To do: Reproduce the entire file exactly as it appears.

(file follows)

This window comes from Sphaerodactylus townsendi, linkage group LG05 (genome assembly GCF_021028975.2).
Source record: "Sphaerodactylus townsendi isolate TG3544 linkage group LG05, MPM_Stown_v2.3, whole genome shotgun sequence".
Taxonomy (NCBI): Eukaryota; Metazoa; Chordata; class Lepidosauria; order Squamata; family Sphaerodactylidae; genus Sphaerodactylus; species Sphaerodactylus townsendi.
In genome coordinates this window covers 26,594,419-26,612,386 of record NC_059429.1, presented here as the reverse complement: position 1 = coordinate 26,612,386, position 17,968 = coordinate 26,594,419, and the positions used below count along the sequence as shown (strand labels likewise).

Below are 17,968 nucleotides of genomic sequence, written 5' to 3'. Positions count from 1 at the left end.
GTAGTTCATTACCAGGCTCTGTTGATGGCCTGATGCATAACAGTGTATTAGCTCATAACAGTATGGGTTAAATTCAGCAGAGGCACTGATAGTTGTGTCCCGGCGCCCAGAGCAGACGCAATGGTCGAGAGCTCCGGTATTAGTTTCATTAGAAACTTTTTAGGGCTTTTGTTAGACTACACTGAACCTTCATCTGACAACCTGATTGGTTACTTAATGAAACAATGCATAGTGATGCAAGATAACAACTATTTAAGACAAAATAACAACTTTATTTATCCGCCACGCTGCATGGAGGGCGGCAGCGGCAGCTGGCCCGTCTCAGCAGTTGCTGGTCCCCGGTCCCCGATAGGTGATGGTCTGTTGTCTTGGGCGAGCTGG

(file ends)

This window comes from Sphaerodactylus townsendi, linkage group LG05 (genome assembly GCF_021028975.2).
Source record: "Sphaerodactylus townsendi isolate TG3544 linkage group LG05, MPM_Stown_v2.3, whole genome shotgun sequence".
Taxonomy (NCBI): Eukaryota; Metazoa; Chordata; class Lepidosauria; order Squamata; family Sphaerodactylidae; genus Sphaerodactylus; species Sphaerodactylus townsendi.
In genome coordinates this window covers 26,594,419-26,612,386 of record NC_059429.1, presented here as the reverse complement: position 1 = coordinate 26,612,386, position 17,968 = coordinate 26,594,419, and the positions used below count along the sequence as shown (strand labels likewise).

Below are 17,968 nucleotides of genomic sequence, written 5' to 3'. Positions count from 1 at the left end.
GTAGTTCATTACCAGGCTCTGTTGATGGCCTGATGCATAACAGTGTATTAGCTCATAACAGTATGGGTTAAATTCAGCAGAGGCACTGATAGTTGTGTCCCGGCGCCCAGAGCAGACGCAATGGTCGAGAGCTCCGGTATTAGTTTCATTAGAAACTTTTTAGGGCTTTTGTTAGACTACACTGAACCTTCATCTGACAACCTGATTGGTTACTTAATGAAACAATGCATAGTGATGCAAGATAACAACTATTTAAGACAAAATAACAACTTTATTTATCCGCCACGCTGCATGGAGGGCGGCAGCGGCAGCTGGCCCGTCTCAGCAGTTGCTGGTCCCCGGTCCCCGATAGGTGATGGTCTGTTGTCTTGGGCGAGCTGG